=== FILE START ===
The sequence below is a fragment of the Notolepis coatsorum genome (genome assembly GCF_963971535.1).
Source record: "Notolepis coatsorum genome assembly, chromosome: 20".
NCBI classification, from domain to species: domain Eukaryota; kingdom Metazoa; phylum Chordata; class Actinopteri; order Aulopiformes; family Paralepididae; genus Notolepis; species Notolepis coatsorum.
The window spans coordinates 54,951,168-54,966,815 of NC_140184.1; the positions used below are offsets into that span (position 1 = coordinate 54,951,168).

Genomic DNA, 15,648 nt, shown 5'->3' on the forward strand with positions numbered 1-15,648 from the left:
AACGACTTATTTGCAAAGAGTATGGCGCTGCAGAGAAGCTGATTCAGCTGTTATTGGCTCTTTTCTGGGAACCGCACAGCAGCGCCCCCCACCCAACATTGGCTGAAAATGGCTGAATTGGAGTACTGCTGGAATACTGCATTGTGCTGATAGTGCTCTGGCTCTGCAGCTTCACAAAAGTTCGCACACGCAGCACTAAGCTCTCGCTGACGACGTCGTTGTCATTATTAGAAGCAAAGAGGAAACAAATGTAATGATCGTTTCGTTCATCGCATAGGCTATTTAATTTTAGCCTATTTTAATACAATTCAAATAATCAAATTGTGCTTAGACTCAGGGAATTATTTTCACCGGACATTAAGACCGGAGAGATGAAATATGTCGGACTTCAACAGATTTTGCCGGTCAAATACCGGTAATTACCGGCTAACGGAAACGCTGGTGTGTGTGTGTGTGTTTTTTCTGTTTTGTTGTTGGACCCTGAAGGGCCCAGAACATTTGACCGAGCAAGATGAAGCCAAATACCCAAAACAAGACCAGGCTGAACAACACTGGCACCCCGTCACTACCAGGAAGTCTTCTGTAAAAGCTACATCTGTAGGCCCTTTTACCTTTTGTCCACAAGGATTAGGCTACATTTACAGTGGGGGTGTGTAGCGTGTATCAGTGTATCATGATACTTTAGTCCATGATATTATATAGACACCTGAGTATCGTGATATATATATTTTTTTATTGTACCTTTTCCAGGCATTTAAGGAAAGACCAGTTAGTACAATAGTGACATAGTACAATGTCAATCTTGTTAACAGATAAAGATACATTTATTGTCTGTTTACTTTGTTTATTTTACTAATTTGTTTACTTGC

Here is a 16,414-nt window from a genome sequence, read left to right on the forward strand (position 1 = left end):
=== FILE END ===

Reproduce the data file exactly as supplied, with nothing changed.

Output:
The sequence below is a fragment of the Notolepis coatsorum genome (genome assembly GCF_963971535.1).
Source record: "Notolepis coatsorum genome assembly, chromosome: 20".
NCBI classification, from domain to species: domain Eukaryota; kingdom Metazoa; phylum Chordata; class Actinopteri; order Aulopiformes; family Paralepididae; genus Notolepis; species Notolepis coatsorum.
The window spans coordinates 54,951,168-54,966,815 of NC_140184.1; the positions used below are offsets into that span (position 1 = coordinate 54,951,168).

Genomic DNA, 15,648 nt, shown 5'->3' on the forward strand with positions numbered 1-15,648 from the left:
AACGACTTATTTGCAAAGAGTATGGCGCTGCAGAGAAGCTGATTCAGCTGTTATTGGCTCTTTTCTGGGAACCGCACAGCAGCGCCCCCCACCCAACATTGGCTGAAAATGGCTGAATTGGAGTACTGCTGGAATACTGCATTGTGCTGATAGTGCTCTGGCTCTGCAGCTTCACAAAAGTTCGCACACGCAGCACTAAGCTCTCGCTGACGACGTCGTTGTCATTATTAGAAGCAAAGAGGAAACAAATGTAATGATCGTTTCGTTCATCGCATAGGCTATTTAATTTTAGCCTATTTTAATACAATTCAAATAATCAAATTGTGCTTAGACTCAGGGAATTATTTTCACCGGACATTAAGACCGGAGAGATGAAATATGTCGGACTTCAACAGATTTTGCCGGTCAAATACCGGTAATTACCGGCTAACGGAAACGCTGGTGTGTGTGTGTGTGTTTTTTCTGTTTTGTTGTTGGACCCTGAAGGGCCCAGAACATTTGACCGAGCAAGATGAAGCCAAATACCCAAAACAAGACCAGGCTGAACAACACTGGCACCCCGTCACTACCAGGAAGTCTTCTGTAAAAGCTACATCTGTAGGCCCTTTTACCTTTTGTCCACAAGGATTAGGCTACATTTACAGTGGGGGTGTGTAGCGTGTATCAGTGTATCATGATACTTTAGTCCATGATATTATATAGACACCTGAGTATCGTGATATATATATTTTTTTATTGTACCTTTTCCAGGCATTTAAGGAAAGACCAGTTAGTACAATAGTGACATAGTACAATGTCAATCTTGTTAACAGATAAAGATACATTTATTGTCTGTTTACTTTGTTTATTTTACTAATTTGTTTACTTGC

Here is a 16,414-nt window from a genome sequence, read left to right on the forward strand (position 1 = left end):